The book is composed of fifty-one images that Ishikawa Ryuichi, an Okinawa-born up-and-coming photographer, took in the mountain he had repeatedly visited since 2015.

Ryuichi has published provocative photography books, such as A Grand Polyphony (for which he won the Kimura Ihei Award) and okinawan portraits, in which he consistently contemplates the way of life. By taking snapshots and portraits of everyday scenes, he attempts to take in all the phenomena and existences around him with no bias. In the mountain, Ryuichi found death and life in equal measure. He felt his own existence was dissolving. And yet he kept taking pictures.

The images in this volume blur the borders between human and nature. They nullify individuality and reverse the roles of the internal and external. We see the transience and connectedness of lives and question what it means to exist.

The Inside of Life is a portfolio-style book, a compilation of large-format prints that enable the viewers to appreciate every image and life that Ryuichi has been observing intensely.


"When I went into the mountains and faced down nature, everything passed as though simply flowing around me, and it seemed like my own will was meaningless. I felt it to be a place where I had to simply face myself, and could only rely upon the senses of my entire body. When the rocks or grass I was desperately clinging to with my hands slipped away over the sheer cliff my head was plunged into chaos and communication with my body was numbed; each time I saw a snow slope filling a gorge the thought of it collapsing away from my feet and burying me passed through my head, rendering me almost unable to stand, my extremities trembling violently.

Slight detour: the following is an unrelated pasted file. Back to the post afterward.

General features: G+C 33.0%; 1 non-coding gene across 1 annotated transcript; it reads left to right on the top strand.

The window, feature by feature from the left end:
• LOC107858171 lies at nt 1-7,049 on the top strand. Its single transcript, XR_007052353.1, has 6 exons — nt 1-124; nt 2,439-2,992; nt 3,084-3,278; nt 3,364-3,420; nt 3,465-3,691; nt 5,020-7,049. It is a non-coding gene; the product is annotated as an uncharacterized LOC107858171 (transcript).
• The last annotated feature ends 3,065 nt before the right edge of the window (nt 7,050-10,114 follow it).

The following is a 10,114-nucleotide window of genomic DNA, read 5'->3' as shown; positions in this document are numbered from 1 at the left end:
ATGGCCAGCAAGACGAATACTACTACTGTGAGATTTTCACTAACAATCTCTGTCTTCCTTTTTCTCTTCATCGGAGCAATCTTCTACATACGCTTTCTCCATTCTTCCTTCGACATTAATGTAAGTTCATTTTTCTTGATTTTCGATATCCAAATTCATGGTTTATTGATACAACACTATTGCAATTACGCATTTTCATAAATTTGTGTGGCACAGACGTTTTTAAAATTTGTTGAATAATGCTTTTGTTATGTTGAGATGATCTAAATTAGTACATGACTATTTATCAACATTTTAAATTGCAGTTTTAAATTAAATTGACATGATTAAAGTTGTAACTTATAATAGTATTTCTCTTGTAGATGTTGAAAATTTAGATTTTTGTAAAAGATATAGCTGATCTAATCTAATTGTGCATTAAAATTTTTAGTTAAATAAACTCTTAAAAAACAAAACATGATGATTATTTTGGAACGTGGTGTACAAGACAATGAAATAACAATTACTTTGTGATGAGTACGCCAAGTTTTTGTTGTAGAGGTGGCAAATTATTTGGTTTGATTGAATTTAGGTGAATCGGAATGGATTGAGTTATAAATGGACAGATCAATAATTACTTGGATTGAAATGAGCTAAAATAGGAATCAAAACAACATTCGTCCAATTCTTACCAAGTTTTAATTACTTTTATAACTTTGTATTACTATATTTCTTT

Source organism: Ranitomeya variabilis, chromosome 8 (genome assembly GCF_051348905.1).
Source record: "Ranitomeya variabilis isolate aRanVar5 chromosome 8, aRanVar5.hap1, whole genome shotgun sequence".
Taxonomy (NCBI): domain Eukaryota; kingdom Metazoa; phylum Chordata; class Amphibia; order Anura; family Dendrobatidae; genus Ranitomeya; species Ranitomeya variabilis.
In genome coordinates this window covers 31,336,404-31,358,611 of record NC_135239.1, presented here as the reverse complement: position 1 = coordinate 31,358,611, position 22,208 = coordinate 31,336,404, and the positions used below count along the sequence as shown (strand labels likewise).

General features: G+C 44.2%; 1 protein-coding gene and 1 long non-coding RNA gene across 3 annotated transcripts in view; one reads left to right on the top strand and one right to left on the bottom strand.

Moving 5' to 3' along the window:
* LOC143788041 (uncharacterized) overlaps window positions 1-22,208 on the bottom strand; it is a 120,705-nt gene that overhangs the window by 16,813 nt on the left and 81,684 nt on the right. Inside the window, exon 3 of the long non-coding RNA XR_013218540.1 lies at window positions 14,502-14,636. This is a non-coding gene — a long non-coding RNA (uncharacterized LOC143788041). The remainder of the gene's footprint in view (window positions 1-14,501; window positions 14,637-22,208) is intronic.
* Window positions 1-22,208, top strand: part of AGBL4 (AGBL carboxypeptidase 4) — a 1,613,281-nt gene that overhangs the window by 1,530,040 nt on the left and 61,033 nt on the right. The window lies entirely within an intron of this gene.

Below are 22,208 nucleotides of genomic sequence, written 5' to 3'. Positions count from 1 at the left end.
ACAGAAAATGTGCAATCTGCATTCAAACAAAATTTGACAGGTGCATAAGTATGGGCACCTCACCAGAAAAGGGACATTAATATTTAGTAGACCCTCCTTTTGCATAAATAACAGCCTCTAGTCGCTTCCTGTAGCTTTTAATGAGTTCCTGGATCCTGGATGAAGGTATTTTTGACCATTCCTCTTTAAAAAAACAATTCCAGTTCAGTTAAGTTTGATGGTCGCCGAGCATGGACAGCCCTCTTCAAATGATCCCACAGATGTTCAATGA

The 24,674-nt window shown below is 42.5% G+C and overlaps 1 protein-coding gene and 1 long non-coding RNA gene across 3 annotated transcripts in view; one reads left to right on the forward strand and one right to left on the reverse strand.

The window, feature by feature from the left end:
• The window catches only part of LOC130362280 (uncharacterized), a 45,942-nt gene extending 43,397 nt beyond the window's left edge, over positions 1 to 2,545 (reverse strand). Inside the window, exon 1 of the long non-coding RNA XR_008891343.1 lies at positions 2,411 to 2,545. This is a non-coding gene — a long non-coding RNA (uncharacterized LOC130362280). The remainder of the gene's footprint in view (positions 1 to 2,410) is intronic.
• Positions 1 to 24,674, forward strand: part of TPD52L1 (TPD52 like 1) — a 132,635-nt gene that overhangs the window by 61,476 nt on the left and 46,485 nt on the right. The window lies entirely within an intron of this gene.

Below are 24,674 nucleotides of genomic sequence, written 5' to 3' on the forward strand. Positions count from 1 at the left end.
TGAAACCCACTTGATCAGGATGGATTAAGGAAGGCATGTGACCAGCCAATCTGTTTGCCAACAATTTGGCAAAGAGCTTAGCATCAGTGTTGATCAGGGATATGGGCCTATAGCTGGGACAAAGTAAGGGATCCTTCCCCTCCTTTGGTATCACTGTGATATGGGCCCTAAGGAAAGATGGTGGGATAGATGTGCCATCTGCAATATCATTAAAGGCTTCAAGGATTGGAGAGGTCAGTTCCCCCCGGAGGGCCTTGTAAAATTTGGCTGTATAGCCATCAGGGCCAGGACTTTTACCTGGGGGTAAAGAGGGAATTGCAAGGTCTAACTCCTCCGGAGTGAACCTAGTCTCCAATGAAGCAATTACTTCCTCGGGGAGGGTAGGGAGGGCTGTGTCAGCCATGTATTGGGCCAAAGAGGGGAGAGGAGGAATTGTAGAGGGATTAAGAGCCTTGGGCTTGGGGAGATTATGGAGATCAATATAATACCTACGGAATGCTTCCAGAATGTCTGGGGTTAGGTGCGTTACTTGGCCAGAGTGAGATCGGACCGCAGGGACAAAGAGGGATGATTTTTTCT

At all times, life and death were just naturally in front of my eyes. The rainbow trout caught deep in the mountains with nothing in its stomach but a horde of stink bugs; the pool, finally reached at the mountain's peak after crossing into true wildlands, where so many forest green tree frogs had gathered to lay their eggs, only to be attacked by mountain birds; most of those frogs were not completely eaten, but had their eyes squeezed out, bellies ruptured, with eggs leaking thickly out.

In order to survive the days that I spent amid this nature with Mr. Bunsho Hattori, we picked many plants, and captured, killed, and ate animals many times. I was so grateful to acquire something to eat, everything tasted so good. Walking long each day and then eating gave me the sensation of that energy spreading out to every corner of my continually working body, and the more natural something I put into my mouth was, the better it seemed to feel. When I did so, the tinge of regret I felt that I myself had not perished among the workings of nature, the tinge of guilt I felt at my existence within this natural world, and all the thoughts and philosophies that appeared in my head were surpassed by a feeling of being alive that rose up through my body.

The sensations of touching flesh and blood, the smooth and firm feeling of internal organs, their weight, was erotic; the smell unleashed from inside stomachs and intestines increased my worries about coming into contact with bacteria and parasites, and as though responding to this internally myself, my body felt both sick and a surge of excitement. Organs are far more functional than any machine, and their beauty seemed perfect to me; I felt that feelings and sensations that I couldn't understand by simply thinking about them were all coming from here. The sight of them creating something beyond their individual existence and intent overlapped for me with the overgrown trees and craggy rocks.

When I touched upon the inside of life, and was made aware of that overwhelming power, the divisions between all things became connected by a gentle gradation, and I felt myself to also be placed within that cycle."

Extracted from the afterword Ryuichi Ishikawa "The Inside of Life"